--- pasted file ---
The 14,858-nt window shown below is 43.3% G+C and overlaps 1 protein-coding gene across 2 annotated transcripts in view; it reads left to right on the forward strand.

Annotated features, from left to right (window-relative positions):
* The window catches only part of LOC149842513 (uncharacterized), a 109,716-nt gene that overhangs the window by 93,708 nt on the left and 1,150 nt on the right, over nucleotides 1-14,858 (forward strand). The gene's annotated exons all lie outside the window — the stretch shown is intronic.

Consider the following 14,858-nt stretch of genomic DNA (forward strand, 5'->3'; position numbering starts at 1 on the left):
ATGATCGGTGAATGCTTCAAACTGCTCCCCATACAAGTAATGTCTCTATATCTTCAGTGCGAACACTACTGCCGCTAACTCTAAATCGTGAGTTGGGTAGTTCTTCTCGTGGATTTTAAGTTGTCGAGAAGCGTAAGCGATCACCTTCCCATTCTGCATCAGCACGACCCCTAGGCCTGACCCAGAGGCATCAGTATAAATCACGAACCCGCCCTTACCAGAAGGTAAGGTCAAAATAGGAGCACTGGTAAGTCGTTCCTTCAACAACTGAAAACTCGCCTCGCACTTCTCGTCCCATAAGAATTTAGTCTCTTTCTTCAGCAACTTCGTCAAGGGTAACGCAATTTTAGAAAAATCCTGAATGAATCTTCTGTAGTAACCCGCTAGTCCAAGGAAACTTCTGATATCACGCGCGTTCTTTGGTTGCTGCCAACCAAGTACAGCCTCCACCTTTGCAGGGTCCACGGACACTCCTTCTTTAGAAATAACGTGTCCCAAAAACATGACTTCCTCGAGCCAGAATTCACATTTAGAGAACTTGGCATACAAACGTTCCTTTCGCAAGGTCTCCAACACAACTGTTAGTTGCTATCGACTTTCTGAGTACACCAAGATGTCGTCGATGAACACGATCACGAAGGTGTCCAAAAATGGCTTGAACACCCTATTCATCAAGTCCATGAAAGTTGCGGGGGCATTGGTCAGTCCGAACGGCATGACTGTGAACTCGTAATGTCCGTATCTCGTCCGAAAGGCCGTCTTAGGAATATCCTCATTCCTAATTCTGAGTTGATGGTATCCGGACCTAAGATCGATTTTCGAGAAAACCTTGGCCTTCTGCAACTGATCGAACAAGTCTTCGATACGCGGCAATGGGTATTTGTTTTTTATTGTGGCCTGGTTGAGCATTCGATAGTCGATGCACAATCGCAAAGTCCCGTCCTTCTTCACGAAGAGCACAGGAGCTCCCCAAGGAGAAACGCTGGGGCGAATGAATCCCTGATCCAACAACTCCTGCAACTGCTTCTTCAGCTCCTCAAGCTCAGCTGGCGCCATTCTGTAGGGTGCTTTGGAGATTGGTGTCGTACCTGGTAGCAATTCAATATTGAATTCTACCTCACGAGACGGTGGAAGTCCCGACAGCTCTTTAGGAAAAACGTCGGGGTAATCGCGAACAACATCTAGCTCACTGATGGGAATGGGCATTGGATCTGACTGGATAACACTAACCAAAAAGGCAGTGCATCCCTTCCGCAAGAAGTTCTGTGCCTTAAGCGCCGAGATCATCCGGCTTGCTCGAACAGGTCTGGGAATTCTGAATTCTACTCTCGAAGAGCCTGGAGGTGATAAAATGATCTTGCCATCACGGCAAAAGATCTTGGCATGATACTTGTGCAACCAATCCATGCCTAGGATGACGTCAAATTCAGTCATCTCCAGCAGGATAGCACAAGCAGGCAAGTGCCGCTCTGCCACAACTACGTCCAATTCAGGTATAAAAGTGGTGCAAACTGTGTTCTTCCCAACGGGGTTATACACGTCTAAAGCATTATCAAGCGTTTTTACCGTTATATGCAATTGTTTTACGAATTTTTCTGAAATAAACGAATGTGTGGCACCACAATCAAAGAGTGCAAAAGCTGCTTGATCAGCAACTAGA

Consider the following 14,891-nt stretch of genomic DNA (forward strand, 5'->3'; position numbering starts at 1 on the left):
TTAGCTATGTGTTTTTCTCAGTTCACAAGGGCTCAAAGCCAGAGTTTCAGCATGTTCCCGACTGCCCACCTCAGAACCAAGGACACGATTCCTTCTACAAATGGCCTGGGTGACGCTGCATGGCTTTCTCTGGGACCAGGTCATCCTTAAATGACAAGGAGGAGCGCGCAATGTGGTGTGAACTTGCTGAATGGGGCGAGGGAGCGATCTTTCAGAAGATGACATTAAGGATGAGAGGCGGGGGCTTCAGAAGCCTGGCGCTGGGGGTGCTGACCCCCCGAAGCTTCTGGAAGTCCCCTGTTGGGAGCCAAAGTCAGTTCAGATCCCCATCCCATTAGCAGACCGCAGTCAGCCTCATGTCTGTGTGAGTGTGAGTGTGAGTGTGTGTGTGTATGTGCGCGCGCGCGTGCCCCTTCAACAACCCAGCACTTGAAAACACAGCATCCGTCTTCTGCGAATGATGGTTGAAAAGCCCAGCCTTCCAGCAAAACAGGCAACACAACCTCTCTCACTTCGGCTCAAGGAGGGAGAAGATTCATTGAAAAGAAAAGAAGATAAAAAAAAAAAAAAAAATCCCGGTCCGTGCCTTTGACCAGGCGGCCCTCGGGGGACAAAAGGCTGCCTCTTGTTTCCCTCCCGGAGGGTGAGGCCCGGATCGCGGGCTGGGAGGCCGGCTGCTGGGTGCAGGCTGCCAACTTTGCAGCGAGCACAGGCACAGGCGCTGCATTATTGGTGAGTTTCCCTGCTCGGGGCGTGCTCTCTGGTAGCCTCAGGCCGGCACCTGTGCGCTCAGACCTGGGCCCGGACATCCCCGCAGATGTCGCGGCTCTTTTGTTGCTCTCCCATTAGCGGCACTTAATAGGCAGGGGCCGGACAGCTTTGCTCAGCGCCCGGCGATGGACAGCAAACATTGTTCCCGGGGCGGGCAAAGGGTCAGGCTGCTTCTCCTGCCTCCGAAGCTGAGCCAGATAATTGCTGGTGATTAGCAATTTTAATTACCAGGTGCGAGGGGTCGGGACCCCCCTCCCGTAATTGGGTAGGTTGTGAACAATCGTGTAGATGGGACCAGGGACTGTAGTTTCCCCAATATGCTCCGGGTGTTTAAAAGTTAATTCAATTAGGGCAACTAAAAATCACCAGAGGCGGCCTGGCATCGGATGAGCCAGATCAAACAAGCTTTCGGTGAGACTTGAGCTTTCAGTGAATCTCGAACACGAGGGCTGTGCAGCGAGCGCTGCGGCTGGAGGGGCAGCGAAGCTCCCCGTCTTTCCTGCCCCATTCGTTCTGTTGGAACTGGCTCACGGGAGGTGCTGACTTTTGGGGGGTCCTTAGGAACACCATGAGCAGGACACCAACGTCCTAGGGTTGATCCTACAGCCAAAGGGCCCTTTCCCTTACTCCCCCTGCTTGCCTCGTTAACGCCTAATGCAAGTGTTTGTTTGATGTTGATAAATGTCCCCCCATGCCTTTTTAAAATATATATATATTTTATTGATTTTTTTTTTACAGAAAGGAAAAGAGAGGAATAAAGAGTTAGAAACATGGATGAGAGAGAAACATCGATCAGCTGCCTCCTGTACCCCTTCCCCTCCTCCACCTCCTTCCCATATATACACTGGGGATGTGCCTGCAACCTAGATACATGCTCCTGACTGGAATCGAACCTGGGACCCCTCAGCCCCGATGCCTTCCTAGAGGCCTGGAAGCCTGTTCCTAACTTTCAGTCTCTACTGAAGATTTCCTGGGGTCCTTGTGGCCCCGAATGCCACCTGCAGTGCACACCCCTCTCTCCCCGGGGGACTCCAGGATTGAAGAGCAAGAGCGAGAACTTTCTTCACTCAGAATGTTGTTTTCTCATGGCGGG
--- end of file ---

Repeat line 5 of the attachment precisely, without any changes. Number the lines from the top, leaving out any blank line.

ATGATCGGTGAATGCTTCAAACTGCTCCCCATACAAGTAATGTCTCTATATCTTCAGTGCGAACACTACTGCCGCTAACTCTAAATCGTGAGTTGGGTAGTTCTTCTCGTGGATTTTAAGTTGTCGAGAAGCGTAAGCGATCACCTTCCCATTCTGCATCAGCACGACCCCTAGGCCTGACCCAGAGGCATCAGTATAAATCACGAACCCGCCCTTACCAGAAGGTAAGGTCAAAATAGGAGCACTGGTAAGTCGTTCCTTCAACAACTGAAAACTCGCCTCGCACTTCTCGTCCCATAAGAATTTAGTCTCTTTCTTCAGCAACTTCGTCAAGGGTAACGCAATTTTAGAAAAATCCTGAATGAATCTTCTGTAGTAACCCGCTAGTCCAAGGAAACTTCTGATATCACGCGCGTTCTTTGGTTGCTGCCAACCAAGTACAGCCTCCACCTTTGCAGGGTCCACGGACACTCCTTCTTTAGAAATAACGTGTCCCAAAAACATGACTTCCTCGAGCCAGAATTCACATTTAGAGAACTTGGCATACAAACGTTCCTTTCGCAAGGTCTCCAACACAACTGTTAGTTGCTATCGACTTTCTGAGTACACCAAGATGTCGTCGATGAACACGATCACGAAGGTGTCCAAAAATGGCTTGAACACCCTATTCATCAAGTCCATGAAAGTTGCGGGGGCATTGGTCAGTCCGAACGGCATGACTGTGAACTCGTAATGTCCGTATCTCGTCCGAAAGGCCGTCTTAGGAATATCCTCATTCCTAATTCTGAGTTGATGGTATCCGGACCTAAGATCGATTTTCGAGAAAACCTTGGCCTTCTGCAACTGATCGAACAAGTCTTCGATACGCGGCAATGGGTATTTGTTTTTTATTGTGGCCTGGTTGAGCATTCGATAGTCGATGCACAATCGCAAAGTCCCGTCCTTCTTCACGAAGAGCACAGGAGCTCCCCAAGGAGAAACGCTGGGGCGAATGAATCCCTGATCCAACAACTCCTGCAACTGCTTCTTCAGCTCCTCAAGCTCAGCTGGCGCCATTCTGTAGGGTGCTTTGGAGATTGGTGTCGTACCTGGTAGCAATTCAATATTGAATTCTACCTCACGAGACGGTGGAAGTCCCGACAGCTCTTTAGGAAAAACGTCGGGGTAATCGCGAACAACATCTAGCTCACTGATGGGAATGGGCATTGGATCTGACTGGATAACACTAACCAAAAAGGCAGTGCATCCCTTCCGCAAGAAGTTCTGTGCCTTAAGCGCCGAGATCATCCGGCTTGCTCGAACAGGTCTGGGAATTCTGAATTCTACTCTCGAAGAGCCTGGAGGTGATAAAATGATCTTGCCATCACGGCAAAAGATCTTGGCATGATACTTGTGCAACCAATCCATGCCTAGGATGACGTCAAATTCAGTCATCTCCAGCAGGATAGCACAAGCAGGCAAGTGCCGCTCTGCCACAACTACGTCCAATTCAGGTATAAAAGTGGTGCAAACTGTGTTCTTCCCAACGGGGTTATACACGTCTAAAGCATTATCAAGCGTTTTTACCGTTATATGCAATTGTTTTACGAATTTTTCTGAAATAAACGAATGTGTGGCACCACAATCAAAGAGTGCAAAAGCTGCTTGATCAGCAACTAGA